The effectiveness of any fireground operation and the overall safety is truly a basis of standardization. Do you have standard operating procedures/guidelines that enable proper decision-making and firefighter accountability? Standardization creates predictability, and predictability enables fireground commanders to manage and forecast the needs of the modern fireground.

Standard Operating Procedures/Guidelines - Well established SOP's/SOG's create operational effectiveness for fire departments across the country. Each and everyday firefighters from different agencies successfully suppress the evils of fire utilizing standardized (proven) suppression techniques. The safe and effective management of a Mayday incident is dependent upon a structured, predictable fireground based on firm rules of engagement.

Incident Management System - The failure of some departments to adopt and enforce a standardized approach to incident management continues to be a contributing factor of firefighter fatalities each year. Strong, early presence of a fireground commander is paramount to effective fireground management. Regardless of your department's size, staffing, response, etc., the first arriving officer should establish command. The idea or concept of passing command to the next company is an open invitation to freelancing. Any fireground that lacks an early command presence is destined for disaster.

Basic Structural Tactical Initiatives - The effective use of Basic Structural Tactical Initiatives (Sept. 2000, Voice) establishes a standardized, and predictable fireground that ensures all necessary actions are properly assigned and completed in an orderly fashion.

Standardized Communications - Fireground communications continues to be on-going problem in the fire service. NFPA 1561 states the communication systems shall meet the requirements of the fire department for routine and large-scale emergencies. Emergency scenes become very hectic within a short period of time. Radio communications occurring between the Incident Commander, attack crews, pump operators, mutual aid companies, and dispatch can easily be missed. It is imperative that on-scene operations be given fireground tactical radio channels that are separate from the normal dispatch frequencies.

Firefighters operating on-scene must be capable of communicating between themselves and the Incident Commander without being talked over by dispatch or other companies. In a small fire department, one radio channel for dispatch and a fireground communications channel might be sufficient for most situations. A larger fire department requires several additional radio channels to provide for the volume of communications relating to routine incidents and for the complexity of multiple alarm situations.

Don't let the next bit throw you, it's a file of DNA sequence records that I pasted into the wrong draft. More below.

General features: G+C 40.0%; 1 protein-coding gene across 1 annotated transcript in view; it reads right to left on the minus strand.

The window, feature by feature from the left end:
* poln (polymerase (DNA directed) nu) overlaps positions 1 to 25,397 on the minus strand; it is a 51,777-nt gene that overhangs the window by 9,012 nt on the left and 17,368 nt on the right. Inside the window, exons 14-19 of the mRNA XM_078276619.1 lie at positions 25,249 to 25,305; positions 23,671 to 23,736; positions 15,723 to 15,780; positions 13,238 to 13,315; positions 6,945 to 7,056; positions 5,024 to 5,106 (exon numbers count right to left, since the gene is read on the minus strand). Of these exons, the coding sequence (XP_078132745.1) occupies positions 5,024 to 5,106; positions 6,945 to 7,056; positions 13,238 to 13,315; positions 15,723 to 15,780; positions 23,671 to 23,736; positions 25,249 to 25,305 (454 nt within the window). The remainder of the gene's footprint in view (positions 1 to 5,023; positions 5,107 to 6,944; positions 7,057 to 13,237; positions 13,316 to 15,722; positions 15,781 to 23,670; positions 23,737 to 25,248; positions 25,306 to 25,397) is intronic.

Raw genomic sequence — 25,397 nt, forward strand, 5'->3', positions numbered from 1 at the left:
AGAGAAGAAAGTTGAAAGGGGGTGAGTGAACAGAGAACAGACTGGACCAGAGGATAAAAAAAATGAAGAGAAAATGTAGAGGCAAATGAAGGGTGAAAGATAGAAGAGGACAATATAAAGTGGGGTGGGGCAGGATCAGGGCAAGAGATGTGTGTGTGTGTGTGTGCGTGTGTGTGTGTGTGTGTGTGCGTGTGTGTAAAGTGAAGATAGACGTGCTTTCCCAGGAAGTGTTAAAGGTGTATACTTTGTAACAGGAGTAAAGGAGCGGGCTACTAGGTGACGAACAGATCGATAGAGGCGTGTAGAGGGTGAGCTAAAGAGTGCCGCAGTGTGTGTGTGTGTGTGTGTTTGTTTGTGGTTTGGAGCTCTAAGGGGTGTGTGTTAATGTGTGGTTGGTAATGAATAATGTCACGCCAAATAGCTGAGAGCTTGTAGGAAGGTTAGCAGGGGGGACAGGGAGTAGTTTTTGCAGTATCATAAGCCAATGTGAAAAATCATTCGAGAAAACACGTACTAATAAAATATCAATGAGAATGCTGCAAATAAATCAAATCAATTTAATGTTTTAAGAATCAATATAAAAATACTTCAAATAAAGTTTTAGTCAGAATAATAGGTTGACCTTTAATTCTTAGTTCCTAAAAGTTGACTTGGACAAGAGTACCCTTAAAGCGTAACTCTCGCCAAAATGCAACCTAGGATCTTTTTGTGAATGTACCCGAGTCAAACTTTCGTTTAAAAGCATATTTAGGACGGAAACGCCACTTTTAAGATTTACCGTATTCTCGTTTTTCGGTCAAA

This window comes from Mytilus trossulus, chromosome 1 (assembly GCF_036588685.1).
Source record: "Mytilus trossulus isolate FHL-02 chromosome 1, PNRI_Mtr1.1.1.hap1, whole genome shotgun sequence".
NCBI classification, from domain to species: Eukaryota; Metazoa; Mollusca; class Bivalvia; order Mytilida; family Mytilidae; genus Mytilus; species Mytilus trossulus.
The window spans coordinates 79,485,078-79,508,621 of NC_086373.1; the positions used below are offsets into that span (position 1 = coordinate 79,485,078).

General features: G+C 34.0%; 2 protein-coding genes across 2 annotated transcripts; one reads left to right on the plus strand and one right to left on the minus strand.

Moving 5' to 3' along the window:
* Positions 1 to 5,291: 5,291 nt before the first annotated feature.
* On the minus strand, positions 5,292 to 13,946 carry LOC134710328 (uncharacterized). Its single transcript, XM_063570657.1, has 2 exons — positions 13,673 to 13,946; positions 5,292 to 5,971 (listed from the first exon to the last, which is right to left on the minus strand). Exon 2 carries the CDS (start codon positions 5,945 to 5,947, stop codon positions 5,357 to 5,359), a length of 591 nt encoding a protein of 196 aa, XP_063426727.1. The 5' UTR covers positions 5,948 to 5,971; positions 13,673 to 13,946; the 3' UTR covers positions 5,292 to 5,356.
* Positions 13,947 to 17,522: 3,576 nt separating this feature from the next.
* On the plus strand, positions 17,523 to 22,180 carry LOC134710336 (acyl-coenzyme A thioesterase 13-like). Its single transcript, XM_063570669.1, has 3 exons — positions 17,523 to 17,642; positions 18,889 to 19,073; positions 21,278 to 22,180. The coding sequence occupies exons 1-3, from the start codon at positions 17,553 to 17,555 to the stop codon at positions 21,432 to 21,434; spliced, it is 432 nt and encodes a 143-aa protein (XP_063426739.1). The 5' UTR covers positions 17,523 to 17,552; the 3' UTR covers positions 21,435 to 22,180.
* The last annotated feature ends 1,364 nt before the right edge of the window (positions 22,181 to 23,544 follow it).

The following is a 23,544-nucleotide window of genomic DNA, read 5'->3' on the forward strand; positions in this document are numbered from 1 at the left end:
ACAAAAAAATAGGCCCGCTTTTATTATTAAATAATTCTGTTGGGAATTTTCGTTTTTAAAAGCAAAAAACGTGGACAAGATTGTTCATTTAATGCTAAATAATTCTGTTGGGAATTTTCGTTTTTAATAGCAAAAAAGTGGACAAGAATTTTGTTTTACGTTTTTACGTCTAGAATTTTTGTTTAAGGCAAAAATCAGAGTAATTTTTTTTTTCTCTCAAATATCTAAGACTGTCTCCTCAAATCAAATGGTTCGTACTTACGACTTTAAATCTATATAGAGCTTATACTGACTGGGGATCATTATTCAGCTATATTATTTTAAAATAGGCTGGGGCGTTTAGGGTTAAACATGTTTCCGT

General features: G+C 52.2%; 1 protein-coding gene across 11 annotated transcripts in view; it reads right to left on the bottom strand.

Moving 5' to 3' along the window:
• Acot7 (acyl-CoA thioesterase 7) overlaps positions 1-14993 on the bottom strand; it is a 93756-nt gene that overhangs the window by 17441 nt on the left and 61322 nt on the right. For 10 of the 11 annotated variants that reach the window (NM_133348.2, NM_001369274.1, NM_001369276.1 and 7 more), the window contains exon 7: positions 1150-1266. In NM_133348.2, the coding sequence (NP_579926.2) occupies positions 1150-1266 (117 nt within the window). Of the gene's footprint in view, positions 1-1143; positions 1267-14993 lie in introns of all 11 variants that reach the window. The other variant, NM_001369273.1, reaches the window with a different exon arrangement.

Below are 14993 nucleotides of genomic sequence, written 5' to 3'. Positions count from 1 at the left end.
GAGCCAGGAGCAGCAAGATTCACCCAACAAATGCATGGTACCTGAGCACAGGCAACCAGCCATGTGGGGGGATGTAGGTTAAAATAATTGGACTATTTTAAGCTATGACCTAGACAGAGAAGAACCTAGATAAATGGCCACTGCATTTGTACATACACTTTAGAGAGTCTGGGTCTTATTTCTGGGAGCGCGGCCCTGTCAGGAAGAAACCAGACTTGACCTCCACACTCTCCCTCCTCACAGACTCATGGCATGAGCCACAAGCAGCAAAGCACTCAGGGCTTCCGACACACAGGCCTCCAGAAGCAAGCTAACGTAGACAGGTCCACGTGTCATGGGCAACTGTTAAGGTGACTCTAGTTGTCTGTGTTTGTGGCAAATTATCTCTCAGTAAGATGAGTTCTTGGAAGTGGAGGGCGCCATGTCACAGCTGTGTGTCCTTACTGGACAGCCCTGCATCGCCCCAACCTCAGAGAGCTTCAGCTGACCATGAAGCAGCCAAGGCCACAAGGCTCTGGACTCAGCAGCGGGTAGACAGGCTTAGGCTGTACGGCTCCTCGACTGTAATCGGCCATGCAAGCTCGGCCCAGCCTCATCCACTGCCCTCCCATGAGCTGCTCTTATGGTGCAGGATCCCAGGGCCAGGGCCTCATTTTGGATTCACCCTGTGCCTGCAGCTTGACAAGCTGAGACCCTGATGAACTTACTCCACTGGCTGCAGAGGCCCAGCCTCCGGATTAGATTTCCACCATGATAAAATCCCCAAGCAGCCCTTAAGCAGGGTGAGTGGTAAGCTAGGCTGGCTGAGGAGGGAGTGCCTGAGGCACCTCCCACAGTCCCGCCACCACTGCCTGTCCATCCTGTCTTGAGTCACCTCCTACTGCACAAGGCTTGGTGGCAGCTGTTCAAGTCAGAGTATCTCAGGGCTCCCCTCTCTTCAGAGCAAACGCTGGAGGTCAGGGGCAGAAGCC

The deployment of a Safety Engine/RIT is often times the direct result of a sudden hazardous event that inevitably leads to chaos. Strict discipline and strong enforcement enable fireground commanders to adequately account for and assign the necessary crews to complete the task without the fear of freelancing or contradictory actions.

Safety Engine/RIT - In the event of a Mayday incident, physical and mental limitations will be taxed to their limits, rescuers must be forced to follow the rules of personal safety throughout. Firefighters who become involved in a rescue operation oftentimes fail to recognize their personal limitations and may very quickly become victims themselves. Safety Engine/RIT team discipline remains paramount to the safety and effectiveness of the overall operation. Safety Engine/RIT teams who fail to follow the strict directions of the Incident Commander and their respective Safety Engine/RIT Officer will undoubtedly become a victim themselves.

Suppression Personnel Discipline - The desire to be involved plays a critical part in all fireground operations. As the initial arriving company to a working structure fire, everyone wants to be part of the action, it's human nature, it's our training and the overwhelming culture of the modern fire service. "Mayday!" incidents in which the Safety Engine/RIT is deployed, like so many others bring about an uncontrollable magnetism to the action. Personnel assigned to fire attack/suppression operations must overcome the desire to get involved. As tough as it may be, strict discipline must be enforced to ensure proper accountability. Previously assigned fire attack/suppression crews must maintain their position in order to limit the threat of flame impingement on the trapped or disoriented firefighter(s).